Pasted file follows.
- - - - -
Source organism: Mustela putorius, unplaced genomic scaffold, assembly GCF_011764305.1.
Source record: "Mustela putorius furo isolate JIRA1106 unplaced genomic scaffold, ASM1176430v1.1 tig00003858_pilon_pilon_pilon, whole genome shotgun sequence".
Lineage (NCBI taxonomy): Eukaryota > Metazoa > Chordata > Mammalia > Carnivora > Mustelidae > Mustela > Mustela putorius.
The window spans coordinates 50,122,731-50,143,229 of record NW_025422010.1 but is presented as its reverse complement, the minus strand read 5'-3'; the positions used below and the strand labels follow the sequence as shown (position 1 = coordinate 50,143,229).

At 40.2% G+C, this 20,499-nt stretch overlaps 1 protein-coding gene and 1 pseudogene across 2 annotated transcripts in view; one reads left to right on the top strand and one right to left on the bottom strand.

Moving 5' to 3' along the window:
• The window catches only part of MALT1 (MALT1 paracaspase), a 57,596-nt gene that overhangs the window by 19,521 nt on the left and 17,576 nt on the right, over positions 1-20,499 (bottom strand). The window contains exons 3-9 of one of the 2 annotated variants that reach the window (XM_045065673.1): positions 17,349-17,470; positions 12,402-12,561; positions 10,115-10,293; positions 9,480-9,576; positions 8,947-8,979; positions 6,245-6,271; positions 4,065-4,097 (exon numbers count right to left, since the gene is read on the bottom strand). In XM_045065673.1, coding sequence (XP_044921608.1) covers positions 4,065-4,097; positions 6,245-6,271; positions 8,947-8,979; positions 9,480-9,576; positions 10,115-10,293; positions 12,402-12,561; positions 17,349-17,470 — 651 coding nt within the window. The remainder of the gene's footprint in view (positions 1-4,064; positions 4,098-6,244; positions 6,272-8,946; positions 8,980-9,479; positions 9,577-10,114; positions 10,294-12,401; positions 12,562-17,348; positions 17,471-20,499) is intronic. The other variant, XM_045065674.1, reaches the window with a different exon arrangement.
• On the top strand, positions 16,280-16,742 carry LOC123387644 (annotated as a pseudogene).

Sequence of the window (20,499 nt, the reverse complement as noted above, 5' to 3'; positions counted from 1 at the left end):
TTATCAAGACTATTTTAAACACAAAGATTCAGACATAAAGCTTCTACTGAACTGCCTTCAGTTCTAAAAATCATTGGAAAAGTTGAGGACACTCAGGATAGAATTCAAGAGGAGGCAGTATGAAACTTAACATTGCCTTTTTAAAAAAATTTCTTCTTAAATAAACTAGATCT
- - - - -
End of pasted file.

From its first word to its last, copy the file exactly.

Source organism: Mustela putorius, unplaced genomic scaffold, assembly GCF_011764305.1.
Source record: "Mustela putorius furo isolate JIRA1106 unplaced genomic scaffold, ASM1176430v1.1 tig00003858_pilon_pilon_pilon, whole genome shotgun sequence".
Lineage (NCBI taxonomy): Eukaryota > Metazoa > Chordata > Mammalia > Carnivora > Mustelidae > Mustela > Mustela putorius.
The window spans coordinates 50,122,731-50,143,229 of record NW_025422010.1 but is presented as its reverse complement, the minus strand read 5'-3'; the positions used below and the strand labels follow the sequence as shown (position 1 = coordinate 50,143,229).

At 40.2% G+C, this 20,499-nt stretch overlaps 1 protein-coding gene and 1 pseudogene across 2 annotated transcripts in view; one reads left to right on the top strand and one right to left on the bottom strand.

Moving 5' to 3' along the window:
• The window catches only part of MALT1 (MALT1 paracaspase), a 57,596-nt gene that overhangs the window by 19,521 nt on the left and 17,576 nt on the right, over positions 1-20,499 (bottom strand). The window contains exons 3-9 of one of the 2 annotated variants that reach the window (XM_045065673.1): positions 17,349-17,470; positions 12,402-12,561; positions 10,115-10,293; positions 9,480-9,576; positions 8,947-8,979; positions 6,245-6,271; positions 4,065-4,097 (exon numbers count right to left, since the gene is read on the bottom strand). In XM_045065673.1, coding sequence (XP_044921608.1) covers positions 4,065-4,097; positions 6,245-6,271; positions 8,947-8,979; positions 9,480-9,576; positions 10,115-10,293; positions 12,402-12,561; positions 17,349-17,470 — 651 coding nt within the window. The remainder of the gene's footprint in view (positions 1-4,064; positions 4,098-6,244; positions 6,272-8,946; positions 8,980-9,479; positions 9,577-10,114; positions 10,294-12,401; positions 12,562-17,348; positions 17,471-20,499) is intronic. The other variant, XM_045065674.1, reaches the window with a different exon arrangement.
• On the top strand, positions 16,280-16,742 carry LOC123387644 (annotated as a pseudogene).

Sequence of the window (20,499 nt, the reverse complement as noted above, 5' to 3'; positions counted from 1 at the left end):
TTATCAAGACTATTTTAAACACAAAGATTCAGACATAAAGCTTCTACTGAACTGCCTTCAGTTCTAAAAATCATTGGAAAAGTTGAGGACACTCAGGATAGAATTCAAGAGGAGGCAGTATGAAACTTAACATTGCCTTTTTAAAAAAATTTCTTCTTAAATAAACTAGATCT